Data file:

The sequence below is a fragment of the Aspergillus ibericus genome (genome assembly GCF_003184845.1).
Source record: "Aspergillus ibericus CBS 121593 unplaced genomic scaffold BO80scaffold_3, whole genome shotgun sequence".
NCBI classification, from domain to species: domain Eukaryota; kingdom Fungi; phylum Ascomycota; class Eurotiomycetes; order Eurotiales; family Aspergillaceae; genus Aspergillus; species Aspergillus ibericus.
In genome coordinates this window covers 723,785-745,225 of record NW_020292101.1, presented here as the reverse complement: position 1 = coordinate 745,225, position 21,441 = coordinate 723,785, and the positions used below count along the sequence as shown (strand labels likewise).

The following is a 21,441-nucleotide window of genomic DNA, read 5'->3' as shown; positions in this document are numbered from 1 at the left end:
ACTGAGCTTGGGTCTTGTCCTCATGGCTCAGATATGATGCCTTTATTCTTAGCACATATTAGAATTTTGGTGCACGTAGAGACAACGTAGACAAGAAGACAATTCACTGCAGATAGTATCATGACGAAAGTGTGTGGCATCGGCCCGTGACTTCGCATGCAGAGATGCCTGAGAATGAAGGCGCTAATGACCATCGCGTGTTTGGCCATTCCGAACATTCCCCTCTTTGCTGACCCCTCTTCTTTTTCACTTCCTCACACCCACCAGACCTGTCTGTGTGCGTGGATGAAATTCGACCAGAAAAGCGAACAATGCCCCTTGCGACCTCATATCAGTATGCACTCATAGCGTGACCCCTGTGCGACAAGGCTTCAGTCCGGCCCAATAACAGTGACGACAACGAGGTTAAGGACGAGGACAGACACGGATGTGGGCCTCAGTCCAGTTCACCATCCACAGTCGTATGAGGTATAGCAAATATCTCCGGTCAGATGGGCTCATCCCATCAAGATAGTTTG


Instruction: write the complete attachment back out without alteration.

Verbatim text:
The sequence below is a fragment of the Aspergillus ibericus genome (genome assembly GCF_003184845.1).
Source record: "Aspergillus ibericus CBS 121593 unplaced genomic scaffold BO80scaffold_3, whole genome shotgun sequence".
NCBI classification, from domain to species: domain Eukaryota; kingdom Fungi; phylum Ascomycota; class Eurotiomycetes; order Eurotiales; family Aspergillaceae; genus Aspergillus; species Aspergillus ibericus.
In genome coordinates this window covers 723,785-745,225 of record NW_020292101.1, presented here as the reverse complement: position 1 = coordinate 745,225, position 21,441 = coordinate 723,785, and the positions used below count along the sequence as shown (strand labels likewise).

The following is a 21,441-nucleotide window of genomic DNA, read 5'->3' as shown; positions in this document are numbered from 1 at the left end:
ACTGAGCTTGGGTCTTGTCCTCATGGCTCAGATATGATGCCTTTATTCTTAGCACATATTAGAATTTTGGTGCACGTAGAGACAACGTAGACAAGAAGACAATTCACTGCAGATAGTATCATGACGAAAGTGTGTGGCATCGGCCCGTGACTTCGCATGCAGAGATGCCTGAGAATGAAGGCGCTAATGACCATCGCGTGTTTGGCCATTCCGAACATTCCCCTCTTTGCTGACCCCTCTTCTTTTTCACTTCCTCACACCCACCAGACCTGTCTGTGTGCGTGGATGAAATTCGACCAGAAAAGCGAACAATGCCCCTTGCGACCTCATATCAGTATGCACTCATAGCGTGACCCCTGTGCGACAAGGCTTCAGTCCGGCCCAATAACAGTGACGACAACGAGGTTAAGGACGAGGACAGACACGGATGTGGGCCTCAGTCCAGTTCACCATCCACAGTCGTATGAGGTATAGCAAATATCTCCGGTCAGATGGGCTCATCCCATCAAGATAGTTTG